With Covid-19 in our supermarkets, it’s no longer a simple matter of a “clean-up in aisle 9” – foggers and specialised teams in hazmat suits, gloves and respirators are used to mop up.
With more businesses opening under the less restrictive level 4 lockdown, companies such as Fidelity Cleaning Services are likely to have their work cut out for them.
Fidelity Services Group CEO Wahl Bartmann says cleaning
firms follow standard operating procedures – complying with
guidelines set by, among others, the
World Health Organization and the National Institute for Communicable Diseases (NICD)- for dealing with pathogens, including wearing the recommended personal protective equipment.
He says it is recommended that grocery stores use food-grade chemicals for deep cleaning.
To be defined as food grade, materials need to be non-toxic and safe for consumption.
Bryan Calitz, of Kalmia Hygiene Services, says the chemicals used in deep cleaning are detergent-based, because it is detergent that breaks down the fatty molecules in the virus.
Products with a 70% alcohol base are not allowed because at that concentration, even residue can aggravate skin allergies.
He says their Covid-19 cleaning encompasses three separate swabs of the area: one as they
arrive, one directly after cleaning and the third swab four to five hours after the clean.
Emma Corder, managing director for industrial cleaning company Industroclean, says a
different approach is needed depending on the job, and special care is needed with stores that have bakeries, butcheries and delis.
“Food contact surfaces
require far greater precautions as well as different types of chemistry to deal with the specific type of dirt in that environment.
Businesses, such as commercial buildings are considerably lower risk facilities.”
She says reputable companies will provide certifications, and all disinfectants must be registered in accordance with legislation.
“If the cleaning products are certified with the relevant
SABS/SANS certifications and
the chemicals are being used in line
with the manufacturers guidelines, then there should be no need to worry about the safety of chemicals being used.”
According to government’s level 4 requirements, employers need to:
* Provide sufficient quantities of hand sanitiser with at least 70% alcohol content.
* Ensure that work surfaces, equipment and common areas such as toilets, door handles and shared equipment are regularly cleaned and disinfected.
* Provide adequate facilities for hand washing with soap and clean water and sufficient paper towels.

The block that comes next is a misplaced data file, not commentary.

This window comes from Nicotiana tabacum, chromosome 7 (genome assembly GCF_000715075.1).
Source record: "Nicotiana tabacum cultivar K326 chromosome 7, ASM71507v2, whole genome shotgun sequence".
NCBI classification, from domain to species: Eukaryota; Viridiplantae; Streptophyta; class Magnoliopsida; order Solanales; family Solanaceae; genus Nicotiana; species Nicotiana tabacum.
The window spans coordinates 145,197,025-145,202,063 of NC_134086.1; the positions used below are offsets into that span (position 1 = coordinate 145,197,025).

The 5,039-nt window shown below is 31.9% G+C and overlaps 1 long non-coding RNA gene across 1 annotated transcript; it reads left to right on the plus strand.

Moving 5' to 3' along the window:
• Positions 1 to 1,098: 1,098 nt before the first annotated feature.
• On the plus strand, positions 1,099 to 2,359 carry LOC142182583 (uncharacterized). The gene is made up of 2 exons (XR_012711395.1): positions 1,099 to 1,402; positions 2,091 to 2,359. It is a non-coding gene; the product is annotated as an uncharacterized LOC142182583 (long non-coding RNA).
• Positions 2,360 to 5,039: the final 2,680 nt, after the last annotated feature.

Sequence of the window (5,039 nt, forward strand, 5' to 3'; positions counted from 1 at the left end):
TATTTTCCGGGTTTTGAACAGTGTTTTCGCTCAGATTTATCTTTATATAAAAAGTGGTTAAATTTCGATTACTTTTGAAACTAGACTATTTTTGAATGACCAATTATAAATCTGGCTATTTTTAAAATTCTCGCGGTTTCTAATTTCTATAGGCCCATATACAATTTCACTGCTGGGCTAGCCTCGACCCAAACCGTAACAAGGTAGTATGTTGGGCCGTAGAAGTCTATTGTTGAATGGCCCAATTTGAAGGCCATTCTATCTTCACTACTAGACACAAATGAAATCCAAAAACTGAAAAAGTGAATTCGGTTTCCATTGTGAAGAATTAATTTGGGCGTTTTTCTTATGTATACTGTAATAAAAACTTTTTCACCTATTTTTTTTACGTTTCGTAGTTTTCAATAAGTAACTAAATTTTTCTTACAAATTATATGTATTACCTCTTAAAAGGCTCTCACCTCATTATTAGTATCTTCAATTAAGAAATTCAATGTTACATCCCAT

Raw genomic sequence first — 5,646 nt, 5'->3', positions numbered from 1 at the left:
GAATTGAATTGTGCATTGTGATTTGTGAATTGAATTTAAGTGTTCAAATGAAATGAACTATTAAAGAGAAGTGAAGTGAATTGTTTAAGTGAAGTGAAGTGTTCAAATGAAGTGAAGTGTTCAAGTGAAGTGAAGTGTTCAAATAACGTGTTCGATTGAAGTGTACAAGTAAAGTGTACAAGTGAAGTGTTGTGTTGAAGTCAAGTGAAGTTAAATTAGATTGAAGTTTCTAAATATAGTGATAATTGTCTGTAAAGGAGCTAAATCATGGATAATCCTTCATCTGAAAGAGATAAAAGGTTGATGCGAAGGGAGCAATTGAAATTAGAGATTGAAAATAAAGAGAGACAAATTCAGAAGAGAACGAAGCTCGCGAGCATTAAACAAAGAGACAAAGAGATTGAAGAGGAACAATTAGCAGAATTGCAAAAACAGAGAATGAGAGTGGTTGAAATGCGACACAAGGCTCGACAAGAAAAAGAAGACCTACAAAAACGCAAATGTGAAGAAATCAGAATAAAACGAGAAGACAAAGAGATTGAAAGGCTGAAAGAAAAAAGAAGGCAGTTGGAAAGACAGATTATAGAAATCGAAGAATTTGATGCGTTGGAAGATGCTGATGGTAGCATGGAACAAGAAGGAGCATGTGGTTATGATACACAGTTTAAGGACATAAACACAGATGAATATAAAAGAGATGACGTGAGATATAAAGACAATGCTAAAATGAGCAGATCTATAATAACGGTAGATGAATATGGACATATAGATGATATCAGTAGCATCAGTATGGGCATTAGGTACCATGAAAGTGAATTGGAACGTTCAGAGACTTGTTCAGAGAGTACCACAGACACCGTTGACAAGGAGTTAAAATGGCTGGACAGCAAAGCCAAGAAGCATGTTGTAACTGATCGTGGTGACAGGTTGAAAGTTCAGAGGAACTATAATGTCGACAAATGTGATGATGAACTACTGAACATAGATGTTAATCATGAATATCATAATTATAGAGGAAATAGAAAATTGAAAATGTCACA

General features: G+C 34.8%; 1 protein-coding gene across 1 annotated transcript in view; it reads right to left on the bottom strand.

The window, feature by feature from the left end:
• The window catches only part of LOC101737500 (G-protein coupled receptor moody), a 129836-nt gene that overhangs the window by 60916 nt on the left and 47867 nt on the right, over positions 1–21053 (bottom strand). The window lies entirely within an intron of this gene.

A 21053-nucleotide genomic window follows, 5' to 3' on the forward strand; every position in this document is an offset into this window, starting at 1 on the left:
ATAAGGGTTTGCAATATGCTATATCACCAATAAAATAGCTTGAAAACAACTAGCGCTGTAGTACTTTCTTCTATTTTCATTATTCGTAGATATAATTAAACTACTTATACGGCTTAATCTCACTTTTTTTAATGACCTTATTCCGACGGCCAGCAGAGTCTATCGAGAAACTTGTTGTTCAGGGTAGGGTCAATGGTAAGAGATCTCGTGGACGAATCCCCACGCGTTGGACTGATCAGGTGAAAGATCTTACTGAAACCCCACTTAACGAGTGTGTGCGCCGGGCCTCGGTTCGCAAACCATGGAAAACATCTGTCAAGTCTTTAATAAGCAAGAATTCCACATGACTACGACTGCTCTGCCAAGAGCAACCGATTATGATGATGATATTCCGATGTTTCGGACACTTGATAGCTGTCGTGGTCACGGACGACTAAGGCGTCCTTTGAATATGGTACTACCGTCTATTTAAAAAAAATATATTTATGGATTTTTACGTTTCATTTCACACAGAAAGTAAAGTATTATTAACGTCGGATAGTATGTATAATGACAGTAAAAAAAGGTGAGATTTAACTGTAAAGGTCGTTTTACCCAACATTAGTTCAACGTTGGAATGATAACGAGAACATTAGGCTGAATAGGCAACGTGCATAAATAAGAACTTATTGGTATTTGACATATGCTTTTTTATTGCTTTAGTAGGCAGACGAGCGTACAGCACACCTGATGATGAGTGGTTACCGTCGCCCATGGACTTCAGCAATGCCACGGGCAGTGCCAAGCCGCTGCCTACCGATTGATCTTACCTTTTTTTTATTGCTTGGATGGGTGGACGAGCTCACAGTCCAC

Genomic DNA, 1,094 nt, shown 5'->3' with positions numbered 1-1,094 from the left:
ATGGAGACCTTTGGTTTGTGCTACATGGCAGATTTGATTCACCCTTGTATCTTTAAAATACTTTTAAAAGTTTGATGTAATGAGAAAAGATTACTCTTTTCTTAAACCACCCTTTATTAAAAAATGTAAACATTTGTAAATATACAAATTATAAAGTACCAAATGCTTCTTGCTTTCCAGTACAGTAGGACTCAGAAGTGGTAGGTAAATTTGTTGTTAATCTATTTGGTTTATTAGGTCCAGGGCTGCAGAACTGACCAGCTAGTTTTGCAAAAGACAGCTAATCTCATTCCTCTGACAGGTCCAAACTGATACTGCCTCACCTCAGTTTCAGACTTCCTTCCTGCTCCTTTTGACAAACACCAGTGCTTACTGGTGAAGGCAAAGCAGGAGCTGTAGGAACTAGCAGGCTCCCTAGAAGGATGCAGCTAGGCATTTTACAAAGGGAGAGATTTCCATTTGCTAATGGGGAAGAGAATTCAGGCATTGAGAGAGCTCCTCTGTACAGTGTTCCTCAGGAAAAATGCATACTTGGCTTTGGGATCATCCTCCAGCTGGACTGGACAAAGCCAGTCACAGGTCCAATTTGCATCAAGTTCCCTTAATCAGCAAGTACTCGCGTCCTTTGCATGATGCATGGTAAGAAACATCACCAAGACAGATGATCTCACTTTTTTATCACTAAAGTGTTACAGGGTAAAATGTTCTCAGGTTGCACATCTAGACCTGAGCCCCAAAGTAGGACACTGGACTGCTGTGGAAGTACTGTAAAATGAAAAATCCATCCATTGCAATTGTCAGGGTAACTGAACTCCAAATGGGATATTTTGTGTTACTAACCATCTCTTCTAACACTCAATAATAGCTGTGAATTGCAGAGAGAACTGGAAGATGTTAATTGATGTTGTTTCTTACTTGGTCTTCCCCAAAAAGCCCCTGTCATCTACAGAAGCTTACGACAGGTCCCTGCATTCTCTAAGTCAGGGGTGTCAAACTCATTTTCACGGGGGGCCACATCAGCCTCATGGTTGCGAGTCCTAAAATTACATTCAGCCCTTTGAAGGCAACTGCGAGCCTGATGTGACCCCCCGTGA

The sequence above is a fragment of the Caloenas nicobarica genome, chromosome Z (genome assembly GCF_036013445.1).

* Provide each employee, free of charge, with at least two
cloth masks to wear while at work or commuting.
TheSunValleyCheckers was closed on Monday April 27 (“Checkers Sun Valley closed due to a Covid-19 scare,” Echo, April 27) after a support-staff member tested positive for Covid-19.
In a statement, the Shoprite Group, which Checkers is part of, told the Echo that the decontamination company had used a
fogger, spraying a fine mist of food-safe chemicals that cover all surfaces and leave a
layerofvirusandbacteriaprotectionfor seven days. The store was re-opened in consultation with the provincial Department of Health.
According to the statement, staff have daily temperature testing when arriving at work; plastic face shields have been given to employees; mobile clinics have been deployed and there are strict hygiene and sanitising rules at all stores.
Shoprite says staff with high temperatures are checked at the mobile clinics and, if necessary, referred for further
testing. Employees of merchandising, security and cleaning companies also undergo temperature scanning; employees’ face
shields are sanitised on the hour; and at all till points staff also sanitise till surfaces including pin pads and their own hands.
When an employee tests positive for Covid-19, the group says, the store is closed immediately and the NICD and Department of
Health are notified. Other employees are then screened, and those who have had close contact with the infected employee self-quarantine for 14 days.
Provincial Department of Health spokesperson Maret Lesch says that when Covid-19 cases are picked up on a single shift, the whole shift is quarantined and a new shift brought in.
After re-opening, the company must monitor and screen all employees, and those showing symptoms have to report it to their supervisor and the health department.
Customers also play a big role in keeping supermarket staff safe, Ms Lesch says.
“We ask that if you have to buy essentials at a supermarket, that you wear a cloth mask, sanitise your hands before entering the store, and that you keep a distance of at least 1.5m.